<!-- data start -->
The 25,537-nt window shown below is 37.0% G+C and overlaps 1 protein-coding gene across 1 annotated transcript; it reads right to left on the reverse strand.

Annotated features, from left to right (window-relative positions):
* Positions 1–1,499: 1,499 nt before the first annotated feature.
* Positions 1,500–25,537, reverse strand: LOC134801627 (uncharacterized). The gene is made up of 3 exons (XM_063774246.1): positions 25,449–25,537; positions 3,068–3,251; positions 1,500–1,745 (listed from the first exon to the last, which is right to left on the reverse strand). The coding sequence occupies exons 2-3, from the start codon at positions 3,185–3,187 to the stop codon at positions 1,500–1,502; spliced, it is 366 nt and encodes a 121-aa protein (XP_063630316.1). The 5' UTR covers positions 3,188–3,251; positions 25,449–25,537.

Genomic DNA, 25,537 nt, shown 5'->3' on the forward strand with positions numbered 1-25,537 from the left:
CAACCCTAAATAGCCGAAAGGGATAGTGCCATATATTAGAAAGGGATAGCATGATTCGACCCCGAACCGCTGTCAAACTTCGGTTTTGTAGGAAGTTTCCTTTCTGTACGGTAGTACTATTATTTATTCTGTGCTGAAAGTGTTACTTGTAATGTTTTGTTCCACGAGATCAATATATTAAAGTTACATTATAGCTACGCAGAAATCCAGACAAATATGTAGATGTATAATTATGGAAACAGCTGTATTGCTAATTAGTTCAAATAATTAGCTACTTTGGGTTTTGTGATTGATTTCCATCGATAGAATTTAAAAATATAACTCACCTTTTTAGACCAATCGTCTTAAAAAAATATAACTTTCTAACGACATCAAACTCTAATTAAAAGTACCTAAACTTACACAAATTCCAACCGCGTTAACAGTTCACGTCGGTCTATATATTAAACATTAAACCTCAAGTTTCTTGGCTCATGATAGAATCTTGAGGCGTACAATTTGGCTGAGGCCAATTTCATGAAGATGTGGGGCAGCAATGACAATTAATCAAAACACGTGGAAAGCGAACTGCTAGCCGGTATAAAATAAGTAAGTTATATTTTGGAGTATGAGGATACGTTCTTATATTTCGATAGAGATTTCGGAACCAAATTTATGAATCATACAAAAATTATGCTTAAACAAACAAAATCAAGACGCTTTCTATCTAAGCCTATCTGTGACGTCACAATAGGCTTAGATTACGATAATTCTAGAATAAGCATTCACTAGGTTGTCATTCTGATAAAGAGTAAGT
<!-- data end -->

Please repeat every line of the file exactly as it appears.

The 25,537-nt window shown below is 37.0% G+C and overlaps 1 protein-coding gene across 1 annotated transcript; it reads right to left on the reverse strand.

Annotated features, from left to right (window-relative positions):
* Positions 1–1,499: 1,499 nt before the first annotated feature.
* Positions 1,500–25,537, reverse strand: LOC134801627 (uncharacterized). The gene is made up of 3 exons (XM_063774246.1): positions 25,449–25,537; positions 3,068–3,251; positions 1,500–1,745 (listed from the first exon to the last, which is right to left on the reverse strand). The coding sequence occupies exons 2-3, from the start codon at positions 3,185–3,187 to the stop codon at positions 1,500–1,502; spliced, it is 366 nt and encodes a 121-aa protein (XP_063630316.1). The 5' UTR covers positions 3,188–3,251; positions 25,449–25,537.

Genomic DNA, 25,537 nt, shown 5'->3' on the forward strand with positions numbered 1-25,537 from the left:
CAACCCTAAATAGCCGAAAGGGATAGTGCCATATATTAGAAAGGGATAGCATGATTCGACCCCGAACCGCTGTCAAACTTCGGTTTTGTAGGAAGTTTCCTTTCTGTACGGTAGTACTATTATTTATTCTGTGCTGAAAGTGTTACTTGTAATGTTTTGTTCCACGAGATCAATATATTAAAGTTACATTATAGCTACGCAGAAATCCAGACAAATATGTAGATGTATAATTATGGAAACAGCTGTATTGCTAATTAGTTCAAATAATTAGCTACTTTGGGTTTTGTGATTGATTTCCATCGATAGAATTTAAAAATATAACTCACCTTTTTAGACCAATCGTCTTAAAAAAATATAACTTTCTAACGACATCAAACTCTAATTAAAAGTACCTAAACTTACACAAATTCCAACCGCGTTAACAGTTCACGTCGGTCTATATATTAAACATTAAACCTCAAGTTTCTTGGCTCATGATAGAATCTTGAGGCGTACAATTTGGCTGAGGCCAATTTCATGAAGATGTGGGGCAGCAATGACAATTAATCAAAACACGTGGAAAGCGAACTGCTAGCCGGTATAAAATAAGTAAGTTATATTTTGGAGTATGAGGATACGTTCTTATATTTCGATAGAGATTTCGGAACCAAATTTATGAATCATACAAAAATTATGCTTAAACAAACAAAATCAAGACGCTTTCTATCTAAGCCTATCTGTGACGTCACAATAGGCTTAGATTACGATAATTCTAGAATAAGCATTCACTAGGTTGTCATTCTGATAAAGAGTAAGT